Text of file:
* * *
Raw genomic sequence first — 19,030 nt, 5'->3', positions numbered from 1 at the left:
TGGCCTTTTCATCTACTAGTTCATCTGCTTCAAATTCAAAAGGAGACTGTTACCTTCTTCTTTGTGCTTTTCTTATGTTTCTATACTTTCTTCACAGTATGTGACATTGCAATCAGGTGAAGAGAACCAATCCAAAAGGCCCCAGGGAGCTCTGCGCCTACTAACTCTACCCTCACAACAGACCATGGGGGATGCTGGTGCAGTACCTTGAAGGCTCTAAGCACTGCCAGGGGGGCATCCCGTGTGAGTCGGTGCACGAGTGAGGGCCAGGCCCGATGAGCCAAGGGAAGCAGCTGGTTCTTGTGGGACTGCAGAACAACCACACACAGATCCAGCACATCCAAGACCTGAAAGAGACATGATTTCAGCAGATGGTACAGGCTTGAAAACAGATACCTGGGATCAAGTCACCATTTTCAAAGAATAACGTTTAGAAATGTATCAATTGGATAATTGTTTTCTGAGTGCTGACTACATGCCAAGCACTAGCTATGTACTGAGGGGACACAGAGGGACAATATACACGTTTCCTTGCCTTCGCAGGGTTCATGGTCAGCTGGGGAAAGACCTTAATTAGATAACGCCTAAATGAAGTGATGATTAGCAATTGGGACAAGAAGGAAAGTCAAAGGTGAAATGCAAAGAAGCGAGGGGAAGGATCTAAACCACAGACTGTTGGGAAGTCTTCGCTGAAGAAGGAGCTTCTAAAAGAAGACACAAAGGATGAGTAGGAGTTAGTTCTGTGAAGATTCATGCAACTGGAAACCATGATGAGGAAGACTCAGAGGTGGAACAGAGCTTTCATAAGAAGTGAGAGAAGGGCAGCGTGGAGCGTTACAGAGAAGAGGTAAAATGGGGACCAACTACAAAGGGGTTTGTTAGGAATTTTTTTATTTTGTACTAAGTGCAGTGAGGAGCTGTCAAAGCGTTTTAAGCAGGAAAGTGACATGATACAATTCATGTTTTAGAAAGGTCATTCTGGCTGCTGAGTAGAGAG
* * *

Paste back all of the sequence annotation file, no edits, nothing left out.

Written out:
Raw genomic sequence first — 19,030 nt, 5'->3', positions numbered from 1 at the left:
TGGCCTTTTCATCTACTAGTTCATCTGCTTCAAATTCAAAAGGAGACTGTTACCTTCTTCTTTGTGCTTTTCTTATGTTTCTATACTTTCTTCACAGTATGTGACATTGCAATCAGGTGAAGAGAACCAATCCAAAAGGCCCCAGGGAGCTCTGCGCCTACTAACTCTACCCTCACAACAGACCATGGGGGATGCTGGTGCAGTACCTTGAAGGCTCTAAGCACTGCCAGGGGGGCATCCCGTGTGAGTCGGTGCACGAGTGAGGGCCAGGCCCGATGAGCCAAGGGAAGCAGCTGGTTCTTGTGGGACTGCAGAACAACCACACACAGATCCAGCACATCCAAGACCTGAAAGAGACATGATTTCAGCAGATGGTACAGGCTTGAAAACAGATACCTGGGATCAAGTCACCATTTTCAAAGAATAACGTTTAGAAATGTATCAATTGGATAATTGTTTTCTGAGTGCTGACTACATGCCAAGCACTAGCTATGTACTGAGGGGACACAGAGGGACAATATACACGTTTCCTTGCCTTCGCAGGGTTCATGGTCAGCTGGGGAAAGACCTTAATTAGATAACGCCTAAATGAAGTGATGATTAGCAATTGGGACAAGAAGGAAAGTCAAAGGTGAAATGCAAAGAAGCGAGGGGAAGGATCTAAACCACAGACTGTTGGGAAGTCTTCGCTGAAGAAGGAGCTTCTAAAAGAAGACACAAAGGATGAGTAGGAGTTAGTTCTGTGAAGATTCATGCAACTGGAAACCATGATGAGGAAGACTCAGAGGTGGAACAGAGCTTTCATAAGAAGTGAGAGAAGGGCAGCGTGGAGCGTTACAGAGAAGAGGTAAAATGGGGACCAACTACAAAGGGGTTTGTTAGGAATTTTTTTATTTTGTACTAAGTGCAGTGAGGAGCTGTCAAAGCGTTTTAAGCAGGAAAGTGACATGATACAATTCATGTTTTAGAAAGGTCATTCTGGCTGCTGAGTAGAGAG